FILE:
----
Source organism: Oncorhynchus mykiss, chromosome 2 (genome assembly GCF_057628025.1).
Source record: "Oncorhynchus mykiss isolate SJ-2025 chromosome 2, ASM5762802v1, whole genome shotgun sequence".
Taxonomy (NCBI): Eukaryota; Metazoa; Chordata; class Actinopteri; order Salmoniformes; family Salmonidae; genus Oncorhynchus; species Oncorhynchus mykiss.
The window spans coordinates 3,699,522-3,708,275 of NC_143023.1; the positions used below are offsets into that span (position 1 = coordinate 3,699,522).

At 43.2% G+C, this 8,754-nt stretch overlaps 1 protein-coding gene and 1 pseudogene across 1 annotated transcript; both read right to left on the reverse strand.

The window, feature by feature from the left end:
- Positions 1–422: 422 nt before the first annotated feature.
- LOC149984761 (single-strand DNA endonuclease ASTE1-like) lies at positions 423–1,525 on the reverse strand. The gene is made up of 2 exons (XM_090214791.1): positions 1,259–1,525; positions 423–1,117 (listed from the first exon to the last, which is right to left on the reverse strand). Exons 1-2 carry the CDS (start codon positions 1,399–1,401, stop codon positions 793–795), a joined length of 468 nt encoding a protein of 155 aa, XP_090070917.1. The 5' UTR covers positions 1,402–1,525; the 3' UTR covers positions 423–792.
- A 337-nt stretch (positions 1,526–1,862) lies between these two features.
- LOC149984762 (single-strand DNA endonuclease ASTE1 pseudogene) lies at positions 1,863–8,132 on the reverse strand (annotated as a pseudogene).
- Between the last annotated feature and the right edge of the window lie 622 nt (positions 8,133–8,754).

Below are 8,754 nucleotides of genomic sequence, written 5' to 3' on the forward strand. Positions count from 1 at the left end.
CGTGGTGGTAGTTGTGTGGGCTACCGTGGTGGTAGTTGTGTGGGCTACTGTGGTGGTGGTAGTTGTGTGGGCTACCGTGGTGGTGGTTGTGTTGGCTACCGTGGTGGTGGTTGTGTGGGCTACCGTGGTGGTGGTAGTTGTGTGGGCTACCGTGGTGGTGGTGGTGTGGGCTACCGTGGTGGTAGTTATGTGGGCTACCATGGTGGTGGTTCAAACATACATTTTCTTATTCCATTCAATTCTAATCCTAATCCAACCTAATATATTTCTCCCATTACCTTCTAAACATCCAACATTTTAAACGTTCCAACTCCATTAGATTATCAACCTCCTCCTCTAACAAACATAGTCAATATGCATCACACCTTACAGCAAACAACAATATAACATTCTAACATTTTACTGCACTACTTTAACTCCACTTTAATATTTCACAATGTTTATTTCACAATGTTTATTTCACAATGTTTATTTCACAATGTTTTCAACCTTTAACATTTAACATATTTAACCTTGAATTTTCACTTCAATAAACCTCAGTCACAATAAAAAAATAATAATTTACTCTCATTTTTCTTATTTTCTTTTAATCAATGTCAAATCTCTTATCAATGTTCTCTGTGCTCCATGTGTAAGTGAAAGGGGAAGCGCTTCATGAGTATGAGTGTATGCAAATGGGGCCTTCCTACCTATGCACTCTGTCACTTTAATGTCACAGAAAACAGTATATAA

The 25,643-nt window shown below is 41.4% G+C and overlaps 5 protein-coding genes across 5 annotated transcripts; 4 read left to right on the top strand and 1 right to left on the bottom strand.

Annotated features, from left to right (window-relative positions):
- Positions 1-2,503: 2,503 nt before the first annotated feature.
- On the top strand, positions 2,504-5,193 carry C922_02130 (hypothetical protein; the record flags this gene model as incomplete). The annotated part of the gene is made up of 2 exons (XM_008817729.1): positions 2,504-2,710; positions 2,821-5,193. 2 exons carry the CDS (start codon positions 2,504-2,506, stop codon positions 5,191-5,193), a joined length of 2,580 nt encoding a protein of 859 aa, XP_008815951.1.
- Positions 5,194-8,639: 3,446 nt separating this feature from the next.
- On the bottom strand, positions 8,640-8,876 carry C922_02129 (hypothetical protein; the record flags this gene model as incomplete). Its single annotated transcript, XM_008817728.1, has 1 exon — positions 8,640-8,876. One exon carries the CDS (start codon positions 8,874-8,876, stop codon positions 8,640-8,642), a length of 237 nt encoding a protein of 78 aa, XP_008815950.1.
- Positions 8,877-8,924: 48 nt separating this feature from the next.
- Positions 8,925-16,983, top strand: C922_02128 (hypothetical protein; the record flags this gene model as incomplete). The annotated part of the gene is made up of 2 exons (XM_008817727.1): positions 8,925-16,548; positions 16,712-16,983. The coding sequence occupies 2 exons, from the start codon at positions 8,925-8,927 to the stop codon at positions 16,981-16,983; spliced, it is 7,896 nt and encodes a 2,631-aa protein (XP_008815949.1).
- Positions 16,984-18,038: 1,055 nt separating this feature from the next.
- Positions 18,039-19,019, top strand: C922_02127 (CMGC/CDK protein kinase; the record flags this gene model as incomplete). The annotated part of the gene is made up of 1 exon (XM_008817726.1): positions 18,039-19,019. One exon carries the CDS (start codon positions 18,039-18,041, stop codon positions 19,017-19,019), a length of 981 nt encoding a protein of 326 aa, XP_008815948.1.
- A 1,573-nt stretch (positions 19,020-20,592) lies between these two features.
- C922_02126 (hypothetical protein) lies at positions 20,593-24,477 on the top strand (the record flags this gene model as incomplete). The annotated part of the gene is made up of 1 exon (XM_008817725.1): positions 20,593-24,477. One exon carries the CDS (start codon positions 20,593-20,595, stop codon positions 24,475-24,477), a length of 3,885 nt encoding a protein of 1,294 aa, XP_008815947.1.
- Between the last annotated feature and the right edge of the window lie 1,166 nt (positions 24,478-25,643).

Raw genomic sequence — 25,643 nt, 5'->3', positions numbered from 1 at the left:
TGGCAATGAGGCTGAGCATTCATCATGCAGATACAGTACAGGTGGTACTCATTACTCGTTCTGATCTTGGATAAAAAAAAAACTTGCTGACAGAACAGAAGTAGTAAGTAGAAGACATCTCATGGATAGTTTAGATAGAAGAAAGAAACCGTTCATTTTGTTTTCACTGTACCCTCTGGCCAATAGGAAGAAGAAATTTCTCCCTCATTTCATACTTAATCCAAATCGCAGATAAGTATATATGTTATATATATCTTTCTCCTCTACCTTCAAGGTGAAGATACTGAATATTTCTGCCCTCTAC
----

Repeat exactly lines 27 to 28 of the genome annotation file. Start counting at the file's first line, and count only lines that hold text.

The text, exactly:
Raw genomic sequence — 25,643 nt, 5'->3', positions numbered from 1 at the left:
TGGCAATGAGGCTGAGCATTCATCATGCAGATACAGTACAGGTGGTACTCATTACTCGTTCTGATCTTGGATAAAAAAAAAACTTGCTGACAGAACAGAAGTAGTAAGTAGAAGACATCTCATGGATAGTTTAGATAGAAGAAAGAAACCGTTCATTTTGTTTTCACTGTACCCTCTGGCCAATAGGAAGAAGAAATTTCTCCCTCATTTCATACTTAATCCAAATCGCAGATAAGTATATATGTTATATATATCTTTCTCCTCTACCTTCAAGGTGAAGATACTGAATATTTCTGCCCTCTAC